Lochaber’s Esme at forefront of major new youth study

Esme Leitch (centre) with Highland council convener Bill Lobban and council leader Margaret Davidson at her induction last year. NO F37 Esme Leitch.

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Lochaber’s Esme Leitch is at the forefront of a major new study into engagement by young people within Scottish local authorities.

Esme, 20, from Duror, who was inducted last year as Highland Council Youth Convenor, features in the recently published ‘Being Heard’ study.

The report gives, for the first time, details of what is happening within Scotland’s 32 councils when it comes to young people’s participation and engagement with decision makers.

The report’s authors, Orkney councillor John Ross Scott and Kristopher Leask, say the aim of the report is to fill the void of unawareness that has led to young people in certain areas being left behind in local policy making.

Being Heard authors John Ross Scott, right, and Kristopher Leask with Highland Council leader Margaret Davidson. NO F02 Being Heard authors 01
Being Heard authors John Ross Scott, right, and Kristopher Leask with Highland Council leader Margaret Davidson.
NO F02 Being Heard authors 01

Mr Scott said he had been very impressed with Ms Leitch: ‘Esme is really special and a great asset to the Highlands,’ he told the Lochaber Times.

‘Being a spokesperson for young people for such a vast area cannot be easy but she has a great personality, honed probably by her radio experience, and with assistance from others, she is doing her job well and given us an insight into what could be achieveable across Scotland.

‘We could not believe the youth convener’s post – which allows a young person into the heart of decision making – has not in the 13 years it has been operated in the Highlands, been trialled elsewhere.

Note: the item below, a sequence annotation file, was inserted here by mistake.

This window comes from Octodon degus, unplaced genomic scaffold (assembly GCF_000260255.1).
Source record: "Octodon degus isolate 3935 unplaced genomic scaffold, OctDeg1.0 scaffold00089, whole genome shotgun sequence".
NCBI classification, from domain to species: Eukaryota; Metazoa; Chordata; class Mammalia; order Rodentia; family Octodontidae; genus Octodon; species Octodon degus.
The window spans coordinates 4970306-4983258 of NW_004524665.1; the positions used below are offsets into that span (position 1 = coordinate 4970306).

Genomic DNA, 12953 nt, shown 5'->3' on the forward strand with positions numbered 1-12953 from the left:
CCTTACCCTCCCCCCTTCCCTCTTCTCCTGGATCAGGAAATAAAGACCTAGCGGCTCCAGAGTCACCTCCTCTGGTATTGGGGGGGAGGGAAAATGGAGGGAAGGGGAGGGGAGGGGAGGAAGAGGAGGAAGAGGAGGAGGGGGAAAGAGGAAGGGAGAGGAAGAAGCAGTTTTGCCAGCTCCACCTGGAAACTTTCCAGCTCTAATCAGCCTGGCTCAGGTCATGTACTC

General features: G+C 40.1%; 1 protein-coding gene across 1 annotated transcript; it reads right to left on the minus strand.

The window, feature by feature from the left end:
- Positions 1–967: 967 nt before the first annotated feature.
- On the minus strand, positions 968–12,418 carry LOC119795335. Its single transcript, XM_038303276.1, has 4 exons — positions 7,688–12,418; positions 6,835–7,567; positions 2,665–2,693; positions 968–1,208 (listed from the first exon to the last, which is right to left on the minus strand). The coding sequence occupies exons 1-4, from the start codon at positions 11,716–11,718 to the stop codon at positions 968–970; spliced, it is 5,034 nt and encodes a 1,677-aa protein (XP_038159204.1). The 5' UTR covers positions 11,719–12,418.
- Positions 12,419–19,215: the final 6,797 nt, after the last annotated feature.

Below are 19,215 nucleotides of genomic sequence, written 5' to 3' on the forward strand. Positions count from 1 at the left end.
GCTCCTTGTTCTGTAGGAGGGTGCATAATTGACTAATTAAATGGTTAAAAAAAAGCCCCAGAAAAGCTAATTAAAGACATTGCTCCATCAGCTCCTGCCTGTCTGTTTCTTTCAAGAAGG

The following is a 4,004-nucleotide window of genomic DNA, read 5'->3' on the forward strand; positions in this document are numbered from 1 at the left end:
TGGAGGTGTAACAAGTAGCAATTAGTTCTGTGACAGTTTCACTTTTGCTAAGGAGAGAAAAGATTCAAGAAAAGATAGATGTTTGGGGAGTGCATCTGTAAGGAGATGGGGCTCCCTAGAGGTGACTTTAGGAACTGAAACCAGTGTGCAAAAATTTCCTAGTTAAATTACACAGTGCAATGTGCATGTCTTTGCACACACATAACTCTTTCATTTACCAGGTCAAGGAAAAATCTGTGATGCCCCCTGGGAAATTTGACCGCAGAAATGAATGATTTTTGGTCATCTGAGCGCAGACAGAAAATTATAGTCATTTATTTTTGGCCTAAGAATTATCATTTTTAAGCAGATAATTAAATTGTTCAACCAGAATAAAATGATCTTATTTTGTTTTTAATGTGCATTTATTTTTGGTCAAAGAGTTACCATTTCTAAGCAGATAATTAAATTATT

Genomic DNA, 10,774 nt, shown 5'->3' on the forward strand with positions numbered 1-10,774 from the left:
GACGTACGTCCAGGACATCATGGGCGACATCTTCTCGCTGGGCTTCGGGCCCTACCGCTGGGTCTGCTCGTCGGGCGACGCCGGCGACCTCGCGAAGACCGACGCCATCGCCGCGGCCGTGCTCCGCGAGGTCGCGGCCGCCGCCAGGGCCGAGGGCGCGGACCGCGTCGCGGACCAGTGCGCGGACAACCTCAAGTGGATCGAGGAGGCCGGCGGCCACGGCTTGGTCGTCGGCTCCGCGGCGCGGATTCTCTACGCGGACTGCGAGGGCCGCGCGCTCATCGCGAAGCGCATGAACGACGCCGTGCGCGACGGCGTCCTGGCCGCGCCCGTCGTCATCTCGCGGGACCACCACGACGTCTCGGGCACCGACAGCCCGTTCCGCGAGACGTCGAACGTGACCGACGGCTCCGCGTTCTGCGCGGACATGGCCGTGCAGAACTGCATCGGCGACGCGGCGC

‘One concern might be that councils find coping with the administration of the role too time consuming but thanks to Hi-Life Highland it is achievable.

‘But there other areas could duplicate this.

‘We thank Esme for helping us understand the role of the youth convener. We are sure she has a bright future.’

Esme said: ‘I don’t like it when people say they are keen to give young people a voice. Young people already have a voice.

‘I don’t see this as being about adults giving young people a voice. It is more about adults listening more actively to the voices that are already there.’

A former community presenter with Nevis Radio in Fort William and a member in 2017-18 of the Young Women’s Lead Committee
at the Scottish Parliament, Esme told the report’s authors that space needed to be found to allow young people the time to engage in important discussions.

‘Young people run in different circles from adults. We communicate differently and while we are at school they are at work, so it is important space is found – possibly in the evening – to link up, so evening meetings may be a way forward to attract young people to come to the table and engage in important discussions,’ she said.

‘There also really needs to be a change when it comes to who sits around the table. We cannot, for instance, continue to have entire community councils made up exclusively of older people.

‘In some countries, they have legislated youth quotas which reserve seats for young people in parliament. Obviously, we cannot take away the public’s democratic right to choose candidates, but legislation of some type may help address what appears to me to be an imbalance across age ranges.’